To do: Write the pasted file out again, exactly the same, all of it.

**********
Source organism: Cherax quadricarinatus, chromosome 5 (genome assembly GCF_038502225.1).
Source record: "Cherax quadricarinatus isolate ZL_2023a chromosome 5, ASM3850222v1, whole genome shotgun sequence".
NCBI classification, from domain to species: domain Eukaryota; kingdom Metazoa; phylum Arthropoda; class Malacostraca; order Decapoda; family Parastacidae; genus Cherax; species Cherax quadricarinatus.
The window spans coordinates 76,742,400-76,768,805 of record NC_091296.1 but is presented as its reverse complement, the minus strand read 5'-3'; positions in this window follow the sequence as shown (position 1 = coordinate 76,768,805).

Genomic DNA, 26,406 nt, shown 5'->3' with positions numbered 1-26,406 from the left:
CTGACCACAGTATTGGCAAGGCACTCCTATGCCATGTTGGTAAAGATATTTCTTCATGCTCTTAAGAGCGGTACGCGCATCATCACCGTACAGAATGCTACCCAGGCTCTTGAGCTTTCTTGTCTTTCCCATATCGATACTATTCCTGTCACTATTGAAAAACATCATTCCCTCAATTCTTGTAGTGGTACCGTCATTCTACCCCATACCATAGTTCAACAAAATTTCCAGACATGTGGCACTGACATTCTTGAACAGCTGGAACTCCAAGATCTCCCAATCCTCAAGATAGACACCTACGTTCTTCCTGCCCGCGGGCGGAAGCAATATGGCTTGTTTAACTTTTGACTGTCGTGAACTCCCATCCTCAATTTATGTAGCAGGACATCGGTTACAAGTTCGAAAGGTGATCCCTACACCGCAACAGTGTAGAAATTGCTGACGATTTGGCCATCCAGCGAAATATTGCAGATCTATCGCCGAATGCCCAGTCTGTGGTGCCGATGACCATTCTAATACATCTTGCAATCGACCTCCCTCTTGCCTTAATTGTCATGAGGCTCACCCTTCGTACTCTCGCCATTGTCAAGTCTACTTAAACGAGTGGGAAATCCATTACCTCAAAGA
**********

Source organism: Cherax quadricarinatus, chromosome 5 (genome assembly GCF_038502225.1).
Source record: "Cherax quadricarinatus isolate ZL_2023a chromosome 5, ASM3850222v1, whole genome shotgun sequence".
NCBI classification, from domain to species: domain Eukaryota; kingdom Metazoa; phylum Arthropoda; class Malacostraca; order Decapoda; family Parastacidae; genus Cherax; species Cherax quadricarinatus.
The window spans coordinates 76,742,400-76,768,805 of record NC_091296.1 but is presented as its reverse complement, the minus strand read 5'-3'; positions in this window follow the sequence as shown (position 1 = coordinate 76,768,805).

Genomic DNA, 26,406 nt, shown 5'->3' with positions numbered 1-26,406 from the left:
CTGACCACAGTATTGGCAAGGCACTCCTATGCCATGTTGGTAAAGATATTTCTTCATGCTCTTAAGAGCGGTACGCGCATCATCACCGTACAGAATGCTACCCAGGCTCTTGAGCTTTCTTGTCTTTCCCATATCGATACTATTCCTGTCACTATTGAAAAACATCATTCCCTCAATTCTTGTAGTGGTACCGTCATTCTACCCCATACCATAGTTCAACAAAATTTCCAGACATGTGGCACTGACATTCTTGAACAGCTGGAACTCCAAGATCTCCCAATCCTCAAGATAGACACCTACGTTCTTCCTGCCCGCGGGCGGAAGCAATATGGCTTGTTTAACTTTTGACTGTCGTGAACTCCCATCCTCAATTTATGTAGCAGGACATCGGTTACAAGTTCGAAAGGTGATCCCTACACCGCAACAGTGTAGAAATTGCTGACGATTTGGCCATCCAGCGAAATATTGCAGATCTATCGCCGAATGCCCAGTCTGTGGTGCCGATGACCATTCTAATACATCTTGCAATCGACCTCCCTCTTGCCTTAATTGTCATGAGGCTCACCCTTCGTACTCTCGCCATTGTCAAGTCTACTTAAACGAGTGGGAAATCCATTACCTCAAAGA